"How did he get the money to buy the bookshop?" Manny wondered.

"You don't buy this kind of bookshop, Manny. A new owner crawls in when the old one dies. It's like hermit crabs."

Manny gasped and clutched his hands to his chest. "We can't allow Bernard to be cast out into the wild like a naked hermit crab!"

"Exactly!" Fran said, giving him a slap on the shoulder. "Now, come on. We've got to convince Bernard to come out of the shop before he ends up with a case of crabs."

*

They returned to the shop to find it suspiciously silent. "Bernard?" Manny shouted. There was no answer, and he tried not to imagine he was going to find Bernard slumped in a heap somewhere, although really, it was an unusual day when he didn't.

He pulled the curtain aside to look through into the kitchen.

A small, green-skinned creature with bat ears and enormous eyes, wearing a potato sack, stared back at him.

Manny shrieked. So did the creature.

"What is it, Manny?" Fran said irritably, joining him in the doorway. He turned to look again, but the creature was gone.

He could only point at the space where it had been. "A buh- a muh-"

"Oh, what?" She rolled her eyes. "Another wasp? They won't sting you, Manny. You know the fumes from Bernard's sock pile stun them into submission."

"No, it was a- a thing! A green thing!" He pulled his hair out into a rough approximation of the ears.

"Oh, was it that suspiciously active plant living under the cooker?" She bent down to try and peer under it. "That thing still has my earrings - I liked those."

Bernard appeared at the foot of the stairs, bearing a cloud of grump with him. "What's all this noise?" he demanded.

Manny pointed at the patch of empty space again. "Bernard! Bernard! A hideously misshapen monstrous creature in your kitchen!"

"Really?" Bernard said, with suspicious suavity. "I'll take care of this." He disappeared into the bookshelves, and returned a moment later with a heavy tome titled the Encyclopaedia of Magical Creatures.

Then he started to beat Manny about the head with it. "Out of the kitchen! Out! Out, out!"

Manny scuttled for cover, protecting his head. "Ow! Bernard!"

"There," Bernard said, tossing the book onto the precarious pile of food-encrusted dishes on the draining board. "Problem solved." He dusted off his hands and strode out, ignoring the clattering cascade behind him as the dishes crashed to the ground. Fran followed him out, grabbing a bottle of wine on the way.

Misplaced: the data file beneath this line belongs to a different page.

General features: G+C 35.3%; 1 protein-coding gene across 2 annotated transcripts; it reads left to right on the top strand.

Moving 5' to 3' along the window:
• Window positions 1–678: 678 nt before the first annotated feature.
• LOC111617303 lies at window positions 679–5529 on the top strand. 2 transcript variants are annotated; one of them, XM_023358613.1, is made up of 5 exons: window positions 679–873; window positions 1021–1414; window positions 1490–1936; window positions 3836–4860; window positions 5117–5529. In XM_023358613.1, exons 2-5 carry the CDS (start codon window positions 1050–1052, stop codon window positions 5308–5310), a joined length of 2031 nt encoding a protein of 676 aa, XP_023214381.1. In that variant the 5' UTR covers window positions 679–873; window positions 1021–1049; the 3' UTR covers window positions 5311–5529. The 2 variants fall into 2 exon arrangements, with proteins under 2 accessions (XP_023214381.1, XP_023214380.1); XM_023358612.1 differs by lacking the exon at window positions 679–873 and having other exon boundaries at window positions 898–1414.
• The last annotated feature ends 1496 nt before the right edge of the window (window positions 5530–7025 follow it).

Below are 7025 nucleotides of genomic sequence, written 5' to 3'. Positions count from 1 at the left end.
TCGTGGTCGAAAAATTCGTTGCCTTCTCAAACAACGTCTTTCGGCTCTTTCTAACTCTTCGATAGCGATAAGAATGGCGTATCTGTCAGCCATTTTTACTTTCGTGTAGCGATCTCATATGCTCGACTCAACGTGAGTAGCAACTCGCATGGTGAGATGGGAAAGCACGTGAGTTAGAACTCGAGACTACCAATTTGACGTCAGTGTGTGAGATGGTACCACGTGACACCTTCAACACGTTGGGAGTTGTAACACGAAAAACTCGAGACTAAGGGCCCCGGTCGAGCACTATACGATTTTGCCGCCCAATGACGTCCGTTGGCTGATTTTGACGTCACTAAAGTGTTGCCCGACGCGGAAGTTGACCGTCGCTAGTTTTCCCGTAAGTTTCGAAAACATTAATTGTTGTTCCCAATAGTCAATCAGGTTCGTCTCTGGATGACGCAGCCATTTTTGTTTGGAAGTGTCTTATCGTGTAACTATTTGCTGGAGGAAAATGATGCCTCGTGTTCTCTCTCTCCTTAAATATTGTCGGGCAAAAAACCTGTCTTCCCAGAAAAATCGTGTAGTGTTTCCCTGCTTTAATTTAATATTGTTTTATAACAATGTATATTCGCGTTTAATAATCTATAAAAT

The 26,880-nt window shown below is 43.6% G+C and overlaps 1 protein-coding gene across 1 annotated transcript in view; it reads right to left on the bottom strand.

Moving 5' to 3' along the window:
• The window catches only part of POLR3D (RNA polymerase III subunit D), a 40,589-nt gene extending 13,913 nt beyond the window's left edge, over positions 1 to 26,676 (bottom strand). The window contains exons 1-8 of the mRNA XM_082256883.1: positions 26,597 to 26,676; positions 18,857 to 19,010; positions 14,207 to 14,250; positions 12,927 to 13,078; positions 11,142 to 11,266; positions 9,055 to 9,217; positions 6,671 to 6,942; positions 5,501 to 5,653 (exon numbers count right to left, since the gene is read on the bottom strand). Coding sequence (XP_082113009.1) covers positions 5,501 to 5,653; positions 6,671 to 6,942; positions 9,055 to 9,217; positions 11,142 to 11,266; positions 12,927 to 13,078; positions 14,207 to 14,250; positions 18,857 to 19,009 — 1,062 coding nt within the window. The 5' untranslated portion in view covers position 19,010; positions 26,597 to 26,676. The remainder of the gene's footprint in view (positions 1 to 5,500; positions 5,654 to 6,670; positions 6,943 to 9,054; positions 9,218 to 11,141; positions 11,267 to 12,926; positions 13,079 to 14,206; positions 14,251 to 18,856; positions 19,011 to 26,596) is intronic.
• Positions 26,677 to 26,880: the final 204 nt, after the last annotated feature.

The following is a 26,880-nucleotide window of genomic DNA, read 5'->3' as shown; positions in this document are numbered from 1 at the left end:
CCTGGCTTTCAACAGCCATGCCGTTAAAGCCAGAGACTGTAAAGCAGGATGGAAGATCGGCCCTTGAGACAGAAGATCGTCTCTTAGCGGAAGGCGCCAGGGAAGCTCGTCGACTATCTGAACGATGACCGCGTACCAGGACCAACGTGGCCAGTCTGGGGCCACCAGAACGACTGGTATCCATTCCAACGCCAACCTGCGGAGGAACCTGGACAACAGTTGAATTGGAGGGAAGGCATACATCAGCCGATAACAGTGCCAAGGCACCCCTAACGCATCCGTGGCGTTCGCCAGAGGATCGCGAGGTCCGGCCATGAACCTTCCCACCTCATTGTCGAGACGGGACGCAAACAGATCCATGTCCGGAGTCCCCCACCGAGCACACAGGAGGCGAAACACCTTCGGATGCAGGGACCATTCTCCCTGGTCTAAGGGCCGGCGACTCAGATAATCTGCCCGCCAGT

"Bernard, you have to find out about this inheritance," she said. "What if it's something important? It could be a valuable piece of your family heritage."

"Oh, yes?" He gave her a knowing look across the table. "And I suppose your sudden new concern for my heritage is entirely unmotivated by thoughts of personal gain."

"Of course," she said, in injured tones, uncorking the wine. "You know I always put my friends' feelings ahead of my own needs." She snapped her fingers imperiously. "Manny! Wine glasses, now!"

"Oh! Right." Manny jumped up and looked around. Finding wine glasses dotted around the shop was never a problem; it was locating three that could be chiselled clean in under an hour that was the real challenge.

Then he turned back towards the desk, and saw that three clean glasses had appeared there. Gleaming, dishwasher ad clean, the kind of clean that ought to make a sound effect like ting when the light glinted off it. He was surprised Bernard wasn't recoiling from the sight like a vampire faced with the sun.

He recoiled himself. "Aagh!" he said, pointing.

"Now that's weird," Fran said, cocking her head, though she didn't let it stop her from pouring the wine.

Bernard flapped a dismissive hand. "Oh, that's just Pibbly," he said. "Peanuts, Pibbly!" he barked at the empty air.

A small neat pyramid of peanuts appeared, piled up in one of the saucers Bernard habitually used as ashtrays and occasionally spittoons, now also polished up to a beautiful shine. Manny pointed and jumped back again. "Aagh!"

Fran narrowed her eyes. "Bernard," she said sternly. "What's going on?"

Bernard immediately dropped his chin to his chest to avoid eye-contact, staring down at his own shirt buttons like a naughty five-year-old.

"Bernard..." she repeated.

"Mgk," he mumbled, suddenly preoccupied by playing with his own fingers.

"Louder?" she said, with the encouraging brightness of an infant school teacher.

"I said it's magic," he said, flicking his gaze up to the two of them, and just as quickly wrenching his head sideways to stare down at the floor.

Fran dipped her head to try and meet his eyes. "Now, it can't be magic, can it, Bernard?" she said, in the same tone.

"Is!" he retorted, then gasped as he realised he'd looked up and hastily covered his turned face with a hand. He peered at them sideways through his fingers.

Fran sat back and lit up a cigarette, patience exhausted. "You talk to him, Manny," she said, waving her hand.

Manny had reached his own conclusions. "It's the housework pixies!" he said with a gasp. "Moo-Ma and Moo-Pa always told me that if I was a good boy they would come and clean the house while I was out, and I could pay them with saucers of milk and acorns for them to carve their little tiny clogs out of!"

He and Fran both looked at Bernard. It was quite hard to imagine any form of definition that would result in Bernard being classed as a good boy.

Forgetting his former coyness, Bernard gave them both a disdainful look. "Don't be ridiculous, Manny. Of course it's not pixies," he said, voice dripping disgust.

Manny sagged a bit. "Oh. Yeah. Suppose that was a bit silly," he admitted with a smile. "Pixies," he said, rolling his eyes.

"It's a house-elf," Bernard said. "It came with the inheritance. Pibbly!" he shouted.

The bat-eared creature appeared beside him with a sound like the crack of a whip.